Record of the day: Chic, "Risqué"

Record of the day: Chic, “Risqué”

Risqué (Cd Atlantic 7567-80406-2)

Chic's misfortune was that they had success during the explosion of the Disco phenomenon, making them lumped together by critics with Cerrone, La Bionda and company with whom they found themselves sharing the top of the charts at the time.
Certainly their first album (that of “Yowsa, Yowsa, Yowsa”, so to speak) was a very polished example of high-class super-commercial music, but since the following “C'est chic” (which thanks to the single “Le freak” will catapult them towards global success) attentive listeners could notice a clear reference to the purest matrix of funk and r&b, also paying homage to figures such as Wes Montgomery and Sly Stone.

Bernard Edwards' serpentine bass and Nile Rodgers' groove guitar bounced happily over the drums of Tony Thompson, an instrumentalist of rare skill and rhythmic power. Choirs arranged as wind sections, brilliant or velvety strings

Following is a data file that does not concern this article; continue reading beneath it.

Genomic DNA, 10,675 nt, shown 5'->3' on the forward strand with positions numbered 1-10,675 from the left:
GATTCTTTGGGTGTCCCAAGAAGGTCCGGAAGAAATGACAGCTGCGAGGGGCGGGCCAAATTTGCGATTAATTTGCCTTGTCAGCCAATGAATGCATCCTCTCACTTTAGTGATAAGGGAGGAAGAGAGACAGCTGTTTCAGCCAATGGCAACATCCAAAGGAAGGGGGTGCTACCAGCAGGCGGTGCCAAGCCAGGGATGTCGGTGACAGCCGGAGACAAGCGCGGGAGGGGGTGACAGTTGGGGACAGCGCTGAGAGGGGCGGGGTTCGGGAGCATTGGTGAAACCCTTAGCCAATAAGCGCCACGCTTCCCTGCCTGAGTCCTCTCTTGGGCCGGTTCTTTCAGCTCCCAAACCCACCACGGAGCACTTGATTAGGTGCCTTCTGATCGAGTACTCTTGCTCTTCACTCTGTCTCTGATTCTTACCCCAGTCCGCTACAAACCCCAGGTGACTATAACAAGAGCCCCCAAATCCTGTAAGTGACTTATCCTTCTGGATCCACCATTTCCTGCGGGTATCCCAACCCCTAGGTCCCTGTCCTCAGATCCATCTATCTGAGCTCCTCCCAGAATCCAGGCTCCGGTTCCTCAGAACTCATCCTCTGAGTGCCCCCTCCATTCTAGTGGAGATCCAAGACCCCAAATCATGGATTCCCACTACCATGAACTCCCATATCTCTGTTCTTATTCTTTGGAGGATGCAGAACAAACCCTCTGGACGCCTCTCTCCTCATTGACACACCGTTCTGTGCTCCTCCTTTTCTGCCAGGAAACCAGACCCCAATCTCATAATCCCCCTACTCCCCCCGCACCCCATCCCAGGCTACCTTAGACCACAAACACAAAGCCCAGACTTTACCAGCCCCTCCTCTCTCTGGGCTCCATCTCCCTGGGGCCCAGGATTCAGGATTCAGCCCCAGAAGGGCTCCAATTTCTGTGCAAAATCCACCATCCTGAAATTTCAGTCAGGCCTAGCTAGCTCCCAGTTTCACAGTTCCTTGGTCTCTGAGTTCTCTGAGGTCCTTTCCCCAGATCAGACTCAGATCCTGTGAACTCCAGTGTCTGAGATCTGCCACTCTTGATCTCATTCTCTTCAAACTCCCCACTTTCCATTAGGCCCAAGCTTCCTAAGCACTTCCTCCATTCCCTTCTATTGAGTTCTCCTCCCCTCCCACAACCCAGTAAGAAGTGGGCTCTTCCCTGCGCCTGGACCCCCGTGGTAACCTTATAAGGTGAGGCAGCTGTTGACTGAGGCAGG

depending on the case, a few discreet keyboards and that was it: the dance floors exploded and Nile and Bernard found themselves for a couple of years being the King Midas of black music.

Even when mass success abandoned them, the two continued to produce quality music; records like “Real People”, “Take It Off” and “Tongue in Chic” are excellent, so much the worse for those who haven't noticed.
Snappy rhythms, choruses immediately imprinted in the memory, harmonic refinements sown here and there, and above all a lot of swinging funk as few bands have been able to do over the years.

Their best album remains “Risqué”, from 1979, composed entirely of excellent songs, from “Good Times” to “My Forbidden Lover” through the relaxation of “A Warm Summer Night” and the tap dance intervention of “My Feet Keep Dancing”. Majestic instrumental performances, perfect voices, arrangements of unsurpassed class make “Risqué” one of the last jewels of a genre that was dangerously moving towards standardization; in every track of this album the personality of those who created it shines.

After the untimely death of Edward and Thompson, only Nile remained to carry on the flag of the wild group
live concerts around the world; worth mentioning is the excellent “Live At Budokan”, testimony to the last concert held in 1996 together with Edwards.

Carlo Boccadoro, composer and conductor, was born in Macerata in 1963. He lives and works in Milan. He collaborates with soloists and orchestras in different parts of the world. He is the author of numerous books on musical topics.

This text is taken from “Lunario della musica: A record for every day of the year” published by Einaudi, courtesy of the author and the publisher.